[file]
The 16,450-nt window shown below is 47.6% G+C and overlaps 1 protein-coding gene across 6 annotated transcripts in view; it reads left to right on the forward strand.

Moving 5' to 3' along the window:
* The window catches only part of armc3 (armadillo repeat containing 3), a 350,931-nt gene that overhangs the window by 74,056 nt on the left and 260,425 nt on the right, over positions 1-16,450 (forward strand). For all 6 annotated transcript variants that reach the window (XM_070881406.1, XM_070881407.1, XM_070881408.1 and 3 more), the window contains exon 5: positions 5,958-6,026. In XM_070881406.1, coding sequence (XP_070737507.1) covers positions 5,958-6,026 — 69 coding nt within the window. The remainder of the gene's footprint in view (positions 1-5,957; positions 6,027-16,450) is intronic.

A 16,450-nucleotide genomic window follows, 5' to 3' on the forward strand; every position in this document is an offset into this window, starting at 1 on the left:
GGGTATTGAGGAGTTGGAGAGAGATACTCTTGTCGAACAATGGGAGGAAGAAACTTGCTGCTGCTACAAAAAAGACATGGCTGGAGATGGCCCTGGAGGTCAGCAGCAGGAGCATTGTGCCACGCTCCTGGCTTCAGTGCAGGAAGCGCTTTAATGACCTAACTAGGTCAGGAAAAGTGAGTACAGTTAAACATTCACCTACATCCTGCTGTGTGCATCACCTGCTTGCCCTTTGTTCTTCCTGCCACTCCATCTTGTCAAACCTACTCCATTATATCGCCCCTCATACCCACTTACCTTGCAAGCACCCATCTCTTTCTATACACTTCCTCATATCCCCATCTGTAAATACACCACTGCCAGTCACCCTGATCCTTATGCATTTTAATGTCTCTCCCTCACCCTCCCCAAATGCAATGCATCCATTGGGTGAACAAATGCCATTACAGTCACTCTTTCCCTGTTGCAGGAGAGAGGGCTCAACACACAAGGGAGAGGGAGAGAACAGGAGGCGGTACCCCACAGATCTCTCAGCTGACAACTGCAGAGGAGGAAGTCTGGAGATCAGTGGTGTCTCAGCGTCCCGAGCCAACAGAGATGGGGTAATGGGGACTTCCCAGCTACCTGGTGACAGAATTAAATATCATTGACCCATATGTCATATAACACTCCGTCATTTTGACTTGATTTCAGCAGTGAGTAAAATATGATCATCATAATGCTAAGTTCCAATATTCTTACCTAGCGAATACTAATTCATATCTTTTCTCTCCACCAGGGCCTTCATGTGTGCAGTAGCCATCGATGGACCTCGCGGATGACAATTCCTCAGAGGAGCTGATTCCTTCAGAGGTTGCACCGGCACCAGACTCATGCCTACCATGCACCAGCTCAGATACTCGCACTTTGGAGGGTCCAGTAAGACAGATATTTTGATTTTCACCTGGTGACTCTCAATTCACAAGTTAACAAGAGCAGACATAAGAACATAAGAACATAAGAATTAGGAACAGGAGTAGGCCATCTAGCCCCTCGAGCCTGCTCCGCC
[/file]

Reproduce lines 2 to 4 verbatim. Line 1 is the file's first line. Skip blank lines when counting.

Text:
Moving 5' to 3' along the window:
* The window catches only part of armc3 (armadillo repeat containing 3), a 350,931-nt gene that overhangs the window by 74,056 nt on the left and 260,425 nt on the right, over positions 1-16,450 (forward strand). For all 6 annotated transcript variants that reach the window (XM_070881406.1, XM_070881407.1, XM_070881408.1 and 3 more), the window contains exon 5: positions 5,958-6,026. In XM_070881406.1, coding sequence (XP_070737507.1) covers positions 5,958-6,026 — 69 coding nt within the window. The remainder of the gene's footprint in view (positions 1-5,957; positions 6,027-16,450) is intronic.

A 16,450-nucleotide genomic window follows, 5' to 3' on the forward strand; every position in this document is an offset into this window, starting at 1 on the left: